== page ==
Idk how low you can get the latency but I have used these for quite some time and had a great experience.

I have only used this board for very low refresh rate applications but I see no problem scaling it up to a real time control system.

Side note the VS Code + Platform IO IDE is how I program Arduino stuff and it works well for me.

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Tomorrow I hope to get to start cutting some steel/aluminum for the reinforcements after I make some drilling jigs as atm I only got a hand drill.

Sofar 138 hours of designing/Sketching on paper and CAD on the computer (about 90% of the time) on this project with little breaks to remove a print from the build plate and start another ones. My printers run atm at about 40% utilization as CAD is the bottle neck.

But once its cadded you can print it as often as you want. Everything will be published and shared that will be the last task on this project


Starting Assembly and took some pic which hopefully make it clearer as to how the system of the composite frame workts

I decided to mix steel and aluminum so all reinforcements that face in a way that the support the bumpers or are the main cross beams I cut in steel 16 gauge 1/2 in square tubing mild (cheap) steel. the rest is/will be in aluminum also 16 gauge 1/2 in square.

So insert the steel/aluminum tubes in the printed pieces. The pieces are printed in a manner that no perimeter is less than 6mm

Here is the front with steel the outside steel the inside aluminum there is an M5 bolt visible to tie the square tubing and the plastic together

Here the view of one of the cross pieces mounted but this one will be naked across to allow the ball pickup to go low enough to properly (hopefully pick up the ball on top a 3DP tool helping me to line up the drill bit as atm I am down to 2 hand drills one cordless and one corded

A view at the whole left side with one cross piece mounted. This will hold the 2 left wheels and motors and gears and the climber gearbox.

This is the housing for the climber gearbox 42:1 standard gears. The input will be just like the drive train with a 41:19 bevel gear stage on a 90 deg. That allows to leave more room for ball handling and electronics board and the climber mechanism inside the 6.5 in the rails above on each side take up.

An alignment/assembly tool to help putting the planetaries that go inside the wheels together

Some more templates that fit on the 3DP pieces on the frame and help me guide the drill bit of my hand drills so I got a better chance to drill straight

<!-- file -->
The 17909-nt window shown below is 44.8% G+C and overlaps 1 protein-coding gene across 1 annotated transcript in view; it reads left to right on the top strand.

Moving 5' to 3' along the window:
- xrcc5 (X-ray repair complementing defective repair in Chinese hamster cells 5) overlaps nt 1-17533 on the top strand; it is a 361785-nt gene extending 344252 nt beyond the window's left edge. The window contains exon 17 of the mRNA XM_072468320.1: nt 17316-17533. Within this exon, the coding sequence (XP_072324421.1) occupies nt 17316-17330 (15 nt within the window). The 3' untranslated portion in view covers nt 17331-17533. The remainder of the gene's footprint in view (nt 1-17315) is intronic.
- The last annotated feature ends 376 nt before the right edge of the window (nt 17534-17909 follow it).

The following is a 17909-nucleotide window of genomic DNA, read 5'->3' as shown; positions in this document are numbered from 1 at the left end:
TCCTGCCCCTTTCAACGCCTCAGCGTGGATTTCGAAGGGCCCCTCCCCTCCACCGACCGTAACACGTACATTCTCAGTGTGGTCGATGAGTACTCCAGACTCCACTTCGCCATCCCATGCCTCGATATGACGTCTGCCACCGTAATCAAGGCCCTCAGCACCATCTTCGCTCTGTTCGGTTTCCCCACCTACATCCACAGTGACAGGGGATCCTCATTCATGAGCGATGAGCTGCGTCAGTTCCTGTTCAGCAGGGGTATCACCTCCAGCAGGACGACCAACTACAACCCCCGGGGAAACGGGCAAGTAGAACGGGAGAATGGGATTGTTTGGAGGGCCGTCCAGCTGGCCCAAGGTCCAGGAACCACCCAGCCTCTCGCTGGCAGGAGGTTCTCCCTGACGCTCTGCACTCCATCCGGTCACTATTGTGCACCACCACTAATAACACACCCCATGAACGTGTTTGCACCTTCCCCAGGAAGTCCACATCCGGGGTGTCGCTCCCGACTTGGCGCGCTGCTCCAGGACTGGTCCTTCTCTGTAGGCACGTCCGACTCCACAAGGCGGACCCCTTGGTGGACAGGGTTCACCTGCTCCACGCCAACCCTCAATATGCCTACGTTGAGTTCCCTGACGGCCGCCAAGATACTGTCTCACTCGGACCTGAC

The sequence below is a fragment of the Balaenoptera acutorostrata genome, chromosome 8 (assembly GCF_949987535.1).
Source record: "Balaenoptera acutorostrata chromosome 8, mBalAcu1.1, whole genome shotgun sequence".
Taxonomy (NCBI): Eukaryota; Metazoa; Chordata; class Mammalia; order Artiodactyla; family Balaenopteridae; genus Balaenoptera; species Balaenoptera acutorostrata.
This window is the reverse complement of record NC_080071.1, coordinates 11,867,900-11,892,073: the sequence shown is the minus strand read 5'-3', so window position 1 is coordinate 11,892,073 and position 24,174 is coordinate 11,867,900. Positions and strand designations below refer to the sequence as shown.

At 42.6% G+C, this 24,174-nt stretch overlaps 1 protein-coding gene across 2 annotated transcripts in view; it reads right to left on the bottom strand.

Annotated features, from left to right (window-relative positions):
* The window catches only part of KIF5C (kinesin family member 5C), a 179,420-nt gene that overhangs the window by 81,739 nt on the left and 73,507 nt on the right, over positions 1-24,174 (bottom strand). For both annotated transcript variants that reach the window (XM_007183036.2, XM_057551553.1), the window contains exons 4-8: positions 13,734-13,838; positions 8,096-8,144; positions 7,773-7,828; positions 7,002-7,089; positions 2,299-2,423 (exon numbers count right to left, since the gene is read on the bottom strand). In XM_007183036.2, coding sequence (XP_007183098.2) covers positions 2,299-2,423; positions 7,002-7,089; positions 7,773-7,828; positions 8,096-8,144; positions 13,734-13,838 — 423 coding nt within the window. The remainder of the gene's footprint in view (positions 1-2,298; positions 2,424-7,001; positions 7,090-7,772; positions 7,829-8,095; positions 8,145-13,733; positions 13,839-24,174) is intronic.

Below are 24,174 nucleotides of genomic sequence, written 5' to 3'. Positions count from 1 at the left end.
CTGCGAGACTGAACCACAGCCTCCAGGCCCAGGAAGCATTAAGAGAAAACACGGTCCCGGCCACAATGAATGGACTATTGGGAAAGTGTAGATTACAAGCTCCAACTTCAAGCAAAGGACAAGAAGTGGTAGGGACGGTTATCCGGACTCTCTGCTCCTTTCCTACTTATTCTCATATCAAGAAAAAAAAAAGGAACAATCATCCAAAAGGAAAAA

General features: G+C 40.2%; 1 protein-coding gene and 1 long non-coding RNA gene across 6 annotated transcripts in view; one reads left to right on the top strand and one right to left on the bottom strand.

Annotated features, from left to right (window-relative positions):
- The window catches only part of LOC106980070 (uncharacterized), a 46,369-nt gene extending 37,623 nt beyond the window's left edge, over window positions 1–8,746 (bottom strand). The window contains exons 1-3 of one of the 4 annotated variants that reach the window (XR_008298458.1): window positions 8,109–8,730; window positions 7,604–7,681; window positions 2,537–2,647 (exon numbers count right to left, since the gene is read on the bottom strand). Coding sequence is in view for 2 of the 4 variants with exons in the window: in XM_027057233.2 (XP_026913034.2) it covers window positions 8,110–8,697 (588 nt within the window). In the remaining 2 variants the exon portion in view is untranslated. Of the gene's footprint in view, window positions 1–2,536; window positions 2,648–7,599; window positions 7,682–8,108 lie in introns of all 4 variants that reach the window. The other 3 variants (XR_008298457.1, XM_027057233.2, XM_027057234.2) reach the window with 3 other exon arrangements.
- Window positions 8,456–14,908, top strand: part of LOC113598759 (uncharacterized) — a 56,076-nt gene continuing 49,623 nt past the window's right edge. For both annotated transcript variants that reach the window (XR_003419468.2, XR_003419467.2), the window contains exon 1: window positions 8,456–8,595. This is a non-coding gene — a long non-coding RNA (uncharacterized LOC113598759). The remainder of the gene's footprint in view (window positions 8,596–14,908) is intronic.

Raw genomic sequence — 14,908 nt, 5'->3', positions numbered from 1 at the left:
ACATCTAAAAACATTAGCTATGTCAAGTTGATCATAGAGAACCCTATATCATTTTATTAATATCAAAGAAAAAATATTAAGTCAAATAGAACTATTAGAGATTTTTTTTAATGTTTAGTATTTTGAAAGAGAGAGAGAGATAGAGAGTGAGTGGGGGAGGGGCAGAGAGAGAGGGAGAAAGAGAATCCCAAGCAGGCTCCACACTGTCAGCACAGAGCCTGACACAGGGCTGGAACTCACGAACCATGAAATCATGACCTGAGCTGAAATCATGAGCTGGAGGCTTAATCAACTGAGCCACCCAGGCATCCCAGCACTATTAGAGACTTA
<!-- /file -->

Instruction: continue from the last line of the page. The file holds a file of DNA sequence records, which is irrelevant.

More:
2 of the 4 hooks that will hopefully get the bot to the high and traverse rungs one with a slightly rusty square steel tube inserted.

More to come


My team (1212) has used laser cut Delrin for a number of years, we started doing 3D router cut Delrin and polycarb in 2022. We found that Delrin frame rails work great especially when firmly fastened to the 3/4 plywood of the bumpers. We used dual frame rails of 1/8 Delrin that were about five inches tall; Very light and strong to sit on both sides of an octocanum drive train. We found that we can laser cut Delrin spur gears and sprockets that are tougher than 3D printed ones. 3D routing will enable us to cut thicker Delrin and polycarb to replace even more metal parts. Delrin cuts very well on a metal lathe too if you use sharp steel tooling, Square and rectangular polycarb tubing is generally available if you choose instead of aluminum.

Perhaps the solution to mostly non-metallic robots is to combine 3D router, laser cut, standard machined as well as 3D printed plastic parts.

I agree on delrin - I got a roll sitting here waiting for a proper enclosure and serious filtering as cutting and especially printing delrin off gasses copious amounts of formaldehyde and you don’t necessarily want to print that.

I believe cutting is stronger than printing - but I got nothing to cut with except a hack saw and so do a lot of ppl I know but I got a 3d printer. Now if you are talking machining plastic HIPS is easily machined too. But Delrin is stronger 3dp also allows you to do shapes you cannot (easily) cut like double helical gears etc. Delrin like Nylon does not need lubrication in most cases - Nylon machines well too. The enclosure of the toughbox minis (black stuff) that also mount the motor are Nylon.

Well we see if we are able to complete this project and ideally can test it at a competition.